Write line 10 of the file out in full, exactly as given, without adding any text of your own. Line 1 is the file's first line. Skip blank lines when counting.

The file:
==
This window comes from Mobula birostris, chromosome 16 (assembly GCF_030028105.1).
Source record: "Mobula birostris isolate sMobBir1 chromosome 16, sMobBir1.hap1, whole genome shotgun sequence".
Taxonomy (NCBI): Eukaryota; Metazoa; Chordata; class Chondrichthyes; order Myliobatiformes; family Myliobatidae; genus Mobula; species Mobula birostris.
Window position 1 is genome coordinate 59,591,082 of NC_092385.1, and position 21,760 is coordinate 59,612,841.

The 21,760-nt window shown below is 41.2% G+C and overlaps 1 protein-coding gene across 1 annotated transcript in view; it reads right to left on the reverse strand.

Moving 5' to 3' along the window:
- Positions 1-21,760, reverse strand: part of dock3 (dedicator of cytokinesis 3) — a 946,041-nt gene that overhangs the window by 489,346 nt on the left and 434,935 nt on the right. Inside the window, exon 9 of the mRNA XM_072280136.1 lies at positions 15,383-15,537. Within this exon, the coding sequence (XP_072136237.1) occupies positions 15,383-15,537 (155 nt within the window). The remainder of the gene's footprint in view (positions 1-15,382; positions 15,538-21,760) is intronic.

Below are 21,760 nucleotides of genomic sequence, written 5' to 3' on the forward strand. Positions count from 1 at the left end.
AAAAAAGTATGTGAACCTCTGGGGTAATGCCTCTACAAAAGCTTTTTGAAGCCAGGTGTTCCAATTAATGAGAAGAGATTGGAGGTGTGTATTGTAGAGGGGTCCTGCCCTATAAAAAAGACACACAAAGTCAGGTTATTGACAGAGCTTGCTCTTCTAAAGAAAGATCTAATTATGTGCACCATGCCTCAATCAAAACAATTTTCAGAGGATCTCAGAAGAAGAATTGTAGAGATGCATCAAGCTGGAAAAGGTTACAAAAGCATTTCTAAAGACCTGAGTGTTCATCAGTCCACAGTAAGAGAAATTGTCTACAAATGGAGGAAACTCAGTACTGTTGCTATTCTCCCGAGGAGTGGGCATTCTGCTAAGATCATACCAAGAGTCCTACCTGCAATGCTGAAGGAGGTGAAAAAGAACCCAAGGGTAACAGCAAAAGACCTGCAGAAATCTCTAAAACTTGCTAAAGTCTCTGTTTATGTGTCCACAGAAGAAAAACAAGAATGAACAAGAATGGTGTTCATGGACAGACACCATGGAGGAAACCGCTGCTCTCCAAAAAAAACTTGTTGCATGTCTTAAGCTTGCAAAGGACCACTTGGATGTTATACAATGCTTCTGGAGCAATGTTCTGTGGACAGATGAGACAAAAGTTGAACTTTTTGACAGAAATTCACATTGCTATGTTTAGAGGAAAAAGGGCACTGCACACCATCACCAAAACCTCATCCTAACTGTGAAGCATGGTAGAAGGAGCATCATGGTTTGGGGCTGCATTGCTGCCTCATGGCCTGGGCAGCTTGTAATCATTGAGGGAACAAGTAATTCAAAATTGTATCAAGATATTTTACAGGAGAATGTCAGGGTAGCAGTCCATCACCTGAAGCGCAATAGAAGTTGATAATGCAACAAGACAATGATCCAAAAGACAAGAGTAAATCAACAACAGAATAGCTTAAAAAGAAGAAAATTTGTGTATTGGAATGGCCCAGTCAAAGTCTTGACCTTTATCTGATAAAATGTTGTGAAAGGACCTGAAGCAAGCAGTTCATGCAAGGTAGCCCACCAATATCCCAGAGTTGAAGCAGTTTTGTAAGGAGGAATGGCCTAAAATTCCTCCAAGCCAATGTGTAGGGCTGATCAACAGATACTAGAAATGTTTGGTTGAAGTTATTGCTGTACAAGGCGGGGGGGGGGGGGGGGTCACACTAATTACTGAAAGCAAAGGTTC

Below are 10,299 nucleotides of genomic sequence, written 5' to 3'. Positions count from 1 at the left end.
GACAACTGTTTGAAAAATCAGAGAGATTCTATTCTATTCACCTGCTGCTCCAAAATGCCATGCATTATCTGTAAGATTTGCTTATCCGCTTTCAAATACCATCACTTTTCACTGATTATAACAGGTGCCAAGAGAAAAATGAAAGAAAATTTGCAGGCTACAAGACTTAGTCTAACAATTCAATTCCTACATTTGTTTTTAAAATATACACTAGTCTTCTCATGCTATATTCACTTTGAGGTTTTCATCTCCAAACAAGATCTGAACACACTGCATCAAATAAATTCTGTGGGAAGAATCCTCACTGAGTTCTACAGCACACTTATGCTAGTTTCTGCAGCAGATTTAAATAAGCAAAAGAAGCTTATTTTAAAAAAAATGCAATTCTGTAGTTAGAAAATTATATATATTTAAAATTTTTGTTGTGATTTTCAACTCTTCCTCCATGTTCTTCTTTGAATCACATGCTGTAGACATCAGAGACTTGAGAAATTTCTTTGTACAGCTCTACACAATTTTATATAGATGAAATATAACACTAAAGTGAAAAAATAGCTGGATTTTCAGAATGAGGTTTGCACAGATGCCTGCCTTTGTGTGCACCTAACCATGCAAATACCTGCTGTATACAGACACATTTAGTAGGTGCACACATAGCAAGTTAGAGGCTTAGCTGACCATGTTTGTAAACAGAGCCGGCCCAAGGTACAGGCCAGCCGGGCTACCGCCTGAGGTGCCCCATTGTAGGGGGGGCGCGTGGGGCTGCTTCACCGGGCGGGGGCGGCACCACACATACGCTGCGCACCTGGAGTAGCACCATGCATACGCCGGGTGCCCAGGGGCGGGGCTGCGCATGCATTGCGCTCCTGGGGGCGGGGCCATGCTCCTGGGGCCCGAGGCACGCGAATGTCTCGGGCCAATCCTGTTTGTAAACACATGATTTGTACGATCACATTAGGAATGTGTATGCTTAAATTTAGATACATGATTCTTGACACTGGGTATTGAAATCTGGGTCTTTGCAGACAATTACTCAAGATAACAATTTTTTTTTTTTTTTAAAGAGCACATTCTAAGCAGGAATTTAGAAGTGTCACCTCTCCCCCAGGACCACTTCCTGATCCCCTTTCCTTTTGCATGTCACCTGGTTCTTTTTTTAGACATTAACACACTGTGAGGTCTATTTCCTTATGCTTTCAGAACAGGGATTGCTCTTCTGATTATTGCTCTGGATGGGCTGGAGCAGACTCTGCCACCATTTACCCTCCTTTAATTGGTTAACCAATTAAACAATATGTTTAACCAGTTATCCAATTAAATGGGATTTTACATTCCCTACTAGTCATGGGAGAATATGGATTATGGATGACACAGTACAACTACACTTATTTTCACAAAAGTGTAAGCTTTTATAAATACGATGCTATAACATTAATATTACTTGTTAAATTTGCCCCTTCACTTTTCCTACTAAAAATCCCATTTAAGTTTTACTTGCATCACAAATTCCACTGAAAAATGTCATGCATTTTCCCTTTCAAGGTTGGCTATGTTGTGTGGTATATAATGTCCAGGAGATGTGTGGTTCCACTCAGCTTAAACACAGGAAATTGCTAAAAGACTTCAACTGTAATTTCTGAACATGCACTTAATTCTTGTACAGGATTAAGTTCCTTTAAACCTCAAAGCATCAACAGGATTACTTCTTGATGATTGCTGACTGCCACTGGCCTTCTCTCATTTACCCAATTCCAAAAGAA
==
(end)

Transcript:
Below are 10,299 nucleotides of genomic sequence, written 5' to 3'. Positions count from 1 at the left end.